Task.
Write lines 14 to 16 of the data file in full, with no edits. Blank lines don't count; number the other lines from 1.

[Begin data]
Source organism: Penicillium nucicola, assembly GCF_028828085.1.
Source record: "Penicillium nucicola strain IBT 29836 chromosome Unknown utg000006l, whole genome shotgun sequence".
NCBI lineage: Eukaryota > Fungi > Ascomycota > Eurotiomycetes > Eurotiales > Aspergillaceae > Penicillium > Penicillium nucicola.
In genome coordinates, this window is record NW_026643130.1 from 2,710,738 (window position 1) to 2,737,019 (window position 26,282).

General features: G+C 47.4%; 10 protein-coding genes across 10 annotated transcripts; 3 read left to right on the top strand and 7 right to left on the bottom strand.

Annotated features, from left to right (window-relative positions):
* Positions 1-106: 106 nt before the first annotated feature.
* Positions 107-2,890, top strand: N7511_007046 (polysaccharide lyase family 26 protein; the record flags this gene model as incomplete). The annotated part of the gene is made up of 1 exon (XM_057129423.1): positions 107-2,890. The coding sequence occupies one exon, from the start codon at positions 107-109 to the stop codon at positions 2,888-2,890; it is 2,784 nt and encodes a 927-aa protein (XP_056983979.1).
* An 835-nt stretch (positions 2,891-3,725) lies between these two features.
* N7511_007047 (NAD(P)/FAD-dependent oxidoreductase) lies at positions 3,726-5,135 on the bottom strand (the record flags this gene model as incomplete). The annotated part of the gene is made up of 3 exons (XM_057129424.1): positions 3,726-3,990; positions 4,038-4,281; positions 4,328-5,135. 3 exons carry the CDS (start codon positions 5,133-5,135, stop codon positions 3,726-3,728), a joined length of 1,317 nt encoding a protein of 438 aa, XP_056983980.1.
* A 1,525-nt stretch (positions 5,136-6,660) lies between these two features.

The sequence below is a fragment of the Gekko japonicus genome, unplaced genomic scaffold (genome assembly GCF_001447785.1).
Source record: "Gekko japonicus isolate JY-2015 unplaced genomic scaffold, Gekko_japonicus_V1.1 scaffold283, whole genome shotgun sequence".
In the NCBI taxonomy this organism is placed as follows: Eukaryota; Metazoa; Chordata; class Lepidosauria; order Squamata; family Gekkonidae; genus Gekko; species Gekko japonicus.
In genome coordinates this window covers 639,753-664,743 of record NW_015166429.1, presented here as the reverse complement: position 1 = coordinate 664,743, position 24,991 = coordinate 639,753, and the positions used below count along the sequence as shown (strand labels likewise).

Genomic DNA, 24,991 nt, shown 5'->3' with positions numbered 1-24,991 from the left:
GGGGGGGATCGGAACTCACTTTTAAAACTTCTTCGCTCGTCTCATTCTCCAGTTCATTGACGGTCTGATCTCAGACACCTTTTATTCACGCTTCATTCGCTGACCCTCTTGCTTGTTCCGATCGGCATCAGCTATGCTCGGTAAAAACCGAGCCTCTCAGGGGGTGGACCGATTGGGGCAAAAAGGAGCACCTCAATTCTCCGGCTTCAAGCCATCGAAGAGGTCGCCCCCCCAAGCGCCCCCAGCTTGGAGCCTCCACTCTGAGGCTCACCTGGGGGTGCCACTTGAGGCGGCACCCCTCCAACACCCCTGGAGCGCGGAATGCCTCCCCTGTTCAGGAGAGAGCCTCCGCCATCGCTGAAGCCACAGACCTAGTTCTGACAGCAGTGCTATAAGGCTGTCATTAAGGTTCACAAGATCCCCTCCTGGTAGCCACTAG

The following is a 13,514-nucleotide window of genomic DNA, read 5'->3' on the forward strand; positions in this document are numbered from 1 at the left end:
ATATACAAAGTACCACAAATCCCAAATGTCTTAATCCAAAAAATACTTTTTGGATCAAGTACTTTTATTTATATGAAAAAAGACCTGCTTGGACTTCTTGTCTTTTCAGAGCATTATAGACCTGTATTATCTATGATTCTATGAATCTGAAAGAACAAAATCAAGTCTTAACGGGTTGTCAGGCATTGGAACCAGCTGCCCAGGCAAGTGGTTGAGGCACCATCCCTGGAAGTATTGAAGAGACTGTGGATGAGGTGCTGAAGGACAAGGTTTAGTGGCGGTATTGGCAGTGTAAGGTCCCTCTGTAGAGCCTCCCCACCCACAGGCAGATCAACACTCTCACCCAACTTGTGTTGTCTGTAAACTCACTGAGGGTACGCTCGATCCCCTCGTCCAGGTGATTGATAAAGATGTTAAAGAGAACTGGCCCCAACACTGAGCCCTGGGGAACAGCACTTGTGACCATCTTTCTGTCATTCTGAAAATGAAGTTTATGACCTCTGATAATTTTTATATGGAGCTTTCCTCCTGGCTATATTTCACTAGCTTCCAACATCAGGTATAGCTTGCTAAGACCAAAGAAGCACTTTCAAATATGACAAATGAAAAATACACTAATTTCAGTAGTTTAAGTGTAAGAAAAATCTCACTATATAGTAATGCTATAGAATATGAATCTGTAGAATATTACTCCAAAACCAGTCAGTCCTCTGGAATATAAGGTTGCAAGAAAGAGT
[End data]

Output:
In the NCBI taxonomy this organism is placed as follows: Eukaryota; Metazoa; Chordata; class Lepidosauria; order Squamata; family Gekkonidae; genus Gekko; species Gekko japonicus.
In genome coordinates this window covers 639,753-664,743 of record NW_015166429.1, presented here as the reverse complement: position 1 = coordinate 664,743, position 24,991 = coordinate 639,753, and the positions used below count along the sequence as shown (strand labels likewise).

Genomic DNA, 24,991 nt, shown 5'->3' with positions numbered 1-24,991 from the left: